Capable of removing up to 6 times more plaque than a manual toothbrush after 4 weeks use, the densely-packed, and high-quality tufts of bristles found on ProResults Gum Health brush heads help to effectively remove plaque and improve gum health.
Dental hygienists will clean a patient’s teeth, removing tartar, stains and plaque as they brush, floss and scrape. Dental hygienists are also involved in educating patients on the best ways to brush and floss teeth, as well as which products to use.
Since our mouths contain bacteria and the bathroom does as well, it’s common to wonder if your toothbrush stays clean enough with just a rinse after brushing, especially since some products now claim to sanitize. Toothbrush sanitizing, however, is not the same as sterilizing. Sanitation means 99.9 percent of bacteria are reduced. With sterilization, all living organisms are destroyed.
Philips Sonicare 3 Series Gum Health feels and works very similarly to the 2 Series, with a glossy plastic handle and minimal gripping ridges. Now that our runner-up comes with a quadrant timer, this toothbrush has no features that we think are worth spending extra on.
Bacteria tends to grow in dark, warm and moist places. Keeping your toothbrush covered or stored in a closed container might lead to problems. Let your toothbrush air dry in a holder that allows it to stand up without touching the bristles or other toothbrushes. Replacing your toothbrush every three-to-four months is also important. Avoid sharing toothbrushes as well.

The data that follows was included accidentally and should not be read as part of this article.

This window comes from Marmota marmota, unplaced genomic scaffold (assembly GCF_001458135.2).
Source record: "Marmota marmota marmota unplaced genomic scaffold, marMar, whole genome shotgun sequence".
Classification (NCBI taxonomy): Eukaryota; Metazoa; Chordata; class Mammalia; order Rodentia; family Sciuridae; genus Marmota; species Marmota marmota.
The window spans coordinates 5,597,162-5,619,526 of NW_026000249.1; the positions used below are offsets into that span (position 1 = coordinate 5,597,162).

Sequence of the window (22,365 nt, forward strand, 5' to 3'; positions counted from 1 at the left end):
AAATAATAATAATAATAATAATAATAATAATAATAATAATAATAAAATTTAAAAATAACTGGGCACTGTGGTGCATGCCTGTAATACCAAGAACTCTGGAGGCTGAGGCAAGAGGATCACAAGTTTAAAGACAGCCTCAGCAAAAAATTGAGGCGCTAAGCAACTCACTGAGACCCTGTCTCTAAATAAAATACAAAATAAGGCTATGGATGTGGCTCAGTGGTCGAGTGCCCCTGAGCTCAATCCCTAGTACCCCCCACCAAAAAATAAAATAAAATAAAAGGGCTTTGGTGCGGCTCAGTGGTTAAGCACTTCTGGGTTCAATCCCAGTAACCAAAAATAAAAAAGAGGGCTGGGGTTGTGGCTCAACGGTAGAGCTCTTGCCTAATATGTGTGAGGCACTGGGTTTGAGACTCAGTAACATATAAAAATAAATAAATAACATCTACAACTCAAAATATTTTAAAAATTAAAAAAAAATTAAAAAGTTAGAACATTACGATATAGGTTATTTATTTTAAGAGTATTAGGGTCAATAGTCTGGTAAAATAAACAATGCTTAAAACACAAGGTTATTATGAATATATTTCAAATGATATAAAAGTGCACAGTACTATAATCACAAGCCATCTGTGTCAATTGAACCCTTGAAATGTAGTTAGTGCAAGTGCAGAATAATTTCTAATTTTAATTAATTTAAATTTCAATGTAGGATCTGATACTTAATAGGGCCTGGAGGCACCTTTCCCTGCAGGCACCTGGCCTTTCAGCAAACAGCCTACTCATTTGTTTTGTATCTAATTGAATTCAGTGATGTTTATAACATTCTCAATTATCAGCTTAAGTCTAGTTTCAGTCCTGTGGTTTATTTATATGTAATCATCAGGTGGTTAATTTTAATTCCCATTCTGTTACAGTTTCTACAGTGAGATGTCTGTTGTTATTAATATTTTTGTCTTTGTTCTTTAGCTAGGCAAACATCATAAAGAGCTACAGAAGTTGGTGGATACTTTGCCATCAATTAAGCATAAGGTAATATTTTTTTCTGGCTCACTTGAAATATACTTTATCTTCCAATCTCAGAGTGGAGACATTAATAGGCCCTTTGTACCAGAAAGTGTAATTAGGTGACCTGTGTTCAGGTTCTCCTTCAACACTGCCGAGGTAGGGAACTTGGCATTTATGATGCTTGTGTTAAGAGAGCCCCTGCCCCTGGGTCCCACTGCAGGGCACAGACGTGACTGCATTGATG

The Colgate Smart Electronic Toothbrush E1 uses on-board sensors and “artificial intelligence” to track the brush head’s location as you move it around your mouth. (For more on our experience with the smart capabilities of the E1, see “Oral-B Genius Pro 8000 Review: Who Needs a Smart Toothbrush?”) The E1 vibrates but does not oscillate, and does so more quietly than most electric toothbrushes we’ve tested. Although it does have an on-board two-minute timer with quadrant pacing, this device lacks a pressure sensor (a possible dealbreaker for some), and it is compatible with only a single style of replacement brush heads, which can be purchased only from the Colgate website. Factoring in shipping costs, these replacement heads are among the most expensive we’ve considered, by far (a definite dealbreaker, in our opinion). The handle itself is among the lightest and most streamlined we’ve tested, featuring a single on-off button (Colgate doesn’t offer superfluous cleaning modes). As with other smart toothbrushes, we believe the E1 is overkill for most. However, if you’re interested in accurate brush head position detection along with automated habit-tracking, and would prefer not to grant another app access to your phone’s camera and/or microphone, the E1 performs well in these respects (and—replacement brush heads excluded—generally costs less than its closest competitors, the Oral-B Genius 8000 and the Philips Sonicare FlexCare Platinum Connected).